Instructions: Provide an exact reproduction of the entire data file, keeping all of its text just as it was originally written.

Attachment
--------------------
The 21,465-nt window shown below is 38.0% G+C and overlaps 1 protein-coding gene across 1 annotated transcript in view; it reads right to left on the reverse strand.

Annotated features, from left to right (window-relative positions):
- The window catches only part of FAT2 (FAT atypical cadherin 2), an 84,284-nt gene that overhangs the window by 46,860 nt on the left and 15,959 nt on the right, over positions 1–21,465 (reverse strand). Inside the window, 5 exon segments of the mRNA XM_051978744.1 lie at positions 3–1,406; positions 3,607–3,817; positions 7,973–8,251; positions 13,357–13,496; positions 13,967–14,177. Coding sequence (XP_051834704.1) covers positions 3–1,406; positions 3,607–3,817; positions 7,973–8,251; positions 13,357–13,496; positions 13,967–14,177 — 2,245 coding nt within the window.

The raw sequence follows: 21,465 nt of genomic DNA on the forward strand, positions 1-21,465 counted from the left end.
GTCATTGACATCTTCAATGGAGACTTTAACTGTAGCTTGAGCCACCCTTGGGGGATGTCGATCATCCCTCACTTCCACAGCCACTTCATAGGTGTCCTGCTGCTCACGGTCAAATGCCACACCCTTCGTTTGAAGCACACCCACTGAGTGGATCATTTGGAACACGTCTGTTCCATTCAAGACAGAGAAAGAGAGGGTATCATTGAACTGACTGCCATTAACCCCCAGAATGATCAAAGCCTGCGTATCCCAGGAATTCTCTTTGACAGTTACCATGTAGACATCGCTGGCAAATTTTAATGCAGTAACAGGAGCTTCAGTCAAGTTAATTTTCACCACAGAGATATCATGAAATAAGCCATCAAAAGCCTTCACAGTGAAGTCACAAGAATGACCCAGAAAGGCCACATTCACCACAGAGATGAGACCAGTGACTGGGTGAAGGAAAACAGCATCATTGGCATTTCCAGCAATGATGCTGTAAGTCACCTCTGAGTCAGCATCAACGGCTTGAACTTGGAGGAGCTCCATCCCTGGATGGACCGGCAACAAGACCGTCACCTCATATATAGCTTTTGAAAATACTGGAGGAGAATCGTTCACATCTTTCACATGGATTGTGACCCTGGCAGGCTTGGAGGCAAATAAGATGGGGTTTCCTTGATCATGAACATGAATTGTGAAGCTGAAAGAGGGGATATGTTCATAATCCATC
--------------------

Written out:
The 21,465-nt window shown below is 38.0% G+C and overlaps 1 protein-coding gene across 1 annotated transcript in view; it reads right to left on the reverse strand.

Annotated features, from left to right (window-relative positions):
- The window catches only part of FAT2 (FAT atypical cadherin 2), an 84,284-nt gene that overhangs the window by 46,860 nt on the left and 15,959 nt on the right, over positions 1–21,465 (reverse strand). Inside the window, 5 exon segments of the mRNA XM_051978744.1 lie at positions 3–1,406; positions 3,607–3,817; positions 7,973–8,251; positions 13,357–13,496; positions 13,967–14,177. Coding sequence (XP_051834704.1) covers positions 3–1,406; positions 3,607–3,817; positions 7,973–8,251; positions 13,357–13,496; positions 13,967–14,177 — 2,245 coding nt within the window.

The raw sequence follows: 21,465 nt of genomic DNA on the forward strand, positions 1-21,465 counted from the left end.
GTCATTGACATCTTCAATGGAGACTTTAACTGTAGCTTGAGCCACCCTTGGGGGATGTCGATCATCCCTCACTTCCACAGCCACTTCATAGGTGTCCTGCTGCTCACGGTCAAATGCCACACCCTTCGTTTGAAGCACACCCACTGAGTGGATCATTTGGAACACGTCTGTTCCATTCAAGACAGAGAAAGAGAGGGTATCATTGAACTGACTGCCATTAACCCCCAGAATGATCAAAGCCTGCGTATCCCAGGAATTCTCTTTGACAGTTACCATGTAGACATCGCTGGCAAATTTTAATGCAGTAACAGGAGCTTCAGTCAAGTTAATTTTCACCACAGAGATATCATGAAATAAGCCATCAAAAGCCTTCACAGTGAAGTCACAAGAATGACCCAGAAAGGCCACATTCACCACAGAGATGAGACCAGTGACTGGGTGAAGGAAAACAGCATCATTGGCATTTCCAGCAATGATGCTGTAAGTCACCTCTGAGTCAGCATCAACGGCTTGAACTTGGAGGAGCTCCATCCCTGGATGGACCGGCAACAAGACCGTCACCTCATATATAGCTTTTGAAAATACTGGAGGAGAATCGTTCACATCTTTCACATGGATTGTGACCCTGGCAGGCTTGGAGGCAAATAAGATGGGGTTTCCTTGATCATGAACATGAATTGTGAAGCTGAAAGAGGGGATATGTTCATAATCCATC